I then thought of all the injustices that I had ever suffered, the hurt that had been meted out against me, the denial of my brilliance, the shunning of my achievements, the lack of recognition when I deserved so much more. I focused on the times when I had been ignored by the foolish, the fact that I am consigned to an unending quest for fuel. I brought to the fore the hurt that I keep under control except for moments such as this and I banished the room and Dr E from my mind as I allowed the floodgates to open. The desired effect eventually came, although it took some time and I eventually felt the welling in my eyes.I blinked theatrically to ensure that Dr E noticed and finally I felt a tear, only a small one though, squeeze out and make its way beneath my eye. I brushed at my other eye, features set in melancholy and still I said nothing. Dr E remained quiet as well as I stared at the floor willing another tear to join the first and thankfully it too finally came and rolled downward, a larger one this time which landed on my left thigh. He will have seen that. I did not look at him but concentrated on the floor still, summoning up all of the hurt I could muster in the hope of maintaining this appearance.

“I can see it is troubling you, perhaps we should move on. We can revisit this at a later time,” he said softly.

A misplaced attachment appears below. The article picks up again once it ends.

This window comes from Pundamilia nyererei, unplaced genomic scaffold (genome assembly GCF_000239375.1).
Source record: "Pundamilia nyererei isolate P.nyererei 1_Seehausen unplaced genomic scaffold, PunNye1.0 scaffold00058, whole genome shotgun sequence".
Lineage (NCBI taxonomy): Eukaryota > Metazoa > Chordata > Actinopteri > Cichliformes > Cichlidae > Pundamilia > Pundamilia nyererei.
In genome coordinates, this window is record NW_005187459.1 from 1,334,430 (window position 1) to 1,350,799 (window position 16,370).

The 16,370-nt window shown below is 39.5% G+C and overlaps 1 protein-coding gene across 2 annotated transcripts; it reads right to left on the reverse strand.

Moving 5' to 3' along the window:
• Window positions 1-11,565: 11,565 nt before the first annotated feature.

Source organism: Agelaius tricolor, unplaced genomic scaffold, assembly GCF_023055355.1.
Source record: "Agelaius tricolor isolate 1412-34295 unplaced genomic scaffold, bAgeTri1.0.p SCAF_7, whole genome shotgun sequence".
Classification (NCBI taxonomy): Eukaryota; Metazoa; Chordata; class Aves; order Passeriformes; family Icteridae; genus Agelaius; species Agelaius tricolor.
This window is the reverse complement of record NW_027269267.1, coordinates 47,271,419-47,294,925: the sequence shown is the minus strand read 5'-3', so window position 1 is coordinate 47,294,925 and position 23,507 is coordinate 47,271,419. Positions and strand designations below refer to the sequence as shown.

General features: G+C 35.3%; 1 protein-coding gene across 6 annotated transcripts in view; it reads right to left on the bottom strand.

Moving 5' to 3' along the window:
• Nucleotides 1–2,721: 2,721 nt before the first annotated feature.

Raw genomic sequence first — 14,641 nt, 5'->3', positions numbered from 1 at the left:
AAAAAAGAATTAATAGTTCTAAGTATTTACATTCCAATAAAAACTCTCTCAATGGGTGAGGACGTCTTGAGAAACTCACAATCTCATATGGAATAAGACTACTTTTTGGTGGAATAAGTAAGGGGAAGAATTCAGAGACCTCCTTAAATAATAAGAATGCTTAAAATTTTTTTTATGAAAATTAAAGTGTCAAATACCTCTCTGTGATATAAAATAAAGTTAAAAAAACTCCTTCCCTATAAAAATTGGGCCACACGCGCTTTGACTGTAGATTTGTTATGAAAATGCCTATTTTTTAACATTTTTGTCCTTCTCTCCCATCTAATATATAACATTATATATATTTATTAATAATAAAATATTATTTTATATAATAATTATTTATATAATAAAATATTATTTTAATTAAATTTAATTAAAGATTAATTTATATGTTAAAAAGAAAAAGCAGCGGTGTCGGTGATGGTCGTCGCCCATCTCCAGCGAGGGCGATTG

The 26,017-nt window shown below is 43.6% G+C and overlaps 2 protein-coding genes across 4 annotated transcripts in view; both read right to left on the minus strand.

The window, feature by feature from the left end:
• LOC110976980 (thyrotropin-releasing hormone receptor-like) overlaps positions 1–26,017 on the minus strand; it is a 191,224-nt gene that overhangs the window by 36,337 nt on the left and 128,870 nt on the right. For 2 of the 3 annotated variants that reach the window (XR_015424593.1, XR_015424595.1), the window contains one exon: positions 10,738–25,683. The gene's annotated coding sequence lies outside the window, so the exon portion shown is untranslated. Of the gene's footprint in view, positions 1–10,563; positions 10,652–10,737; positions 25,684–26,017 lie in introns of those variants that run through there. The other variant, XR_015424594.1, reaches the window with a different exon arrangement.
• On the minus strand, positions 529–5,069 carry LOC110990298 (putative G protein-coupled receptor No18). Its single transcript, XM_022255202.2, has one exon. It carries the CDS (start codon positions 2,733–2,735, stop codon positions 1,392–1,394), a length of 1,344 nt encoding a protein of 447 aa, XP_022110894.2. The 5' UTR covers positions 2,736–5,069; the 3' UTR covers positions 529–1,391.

I nodded.

Those early observations of how the crying game worked had paid off once again.

43 thoughts on “The Crying Game – Part One

  1. Shannon says:

    My mid-ranger does a great cry face but tears are absent. He will beco me enraged and berate his 16-year-old son on the rare occasion he cries however.

  2. G says:

    Do you feel sexual attraction to your sister?

    1. HG Tudor says:

      No I do not.

  3. Mona says:

    My second question is nonsense. I was in my own thoughts about my own family. If he had given you a satisfying answer, maybe, you would haven taken another way.

  4. Mona says:

    Did you ever ask your father, why he did not protect you? And if so, did he give you a satisfying answer?

    1. HG Tudor says:

      No I did not.

  5. G says:

    Do you like your sister? Is she pretty?
    Are you jealous of your brother? Would you like to have the same life your young brother has nowadays? What do you feel when you see his pictures on Facebook?
    Are you engaged?

    1. HG Tudor says:

      She is physically attractive, yes.
      Which one? I am not jealous of either.
      Nothing in particular.
      No I am not engaged.

      1. G says:

        Your younger brother. Do you like him sometimes too?
        Are you not jealous that he is capable of love and you not?

        You say things that you cannot feel love, and all these narcissist things in the end it is just like, you will get tired of “‘us”‘ , we will be discarded and we will be free. You are shooting yourself in the foot.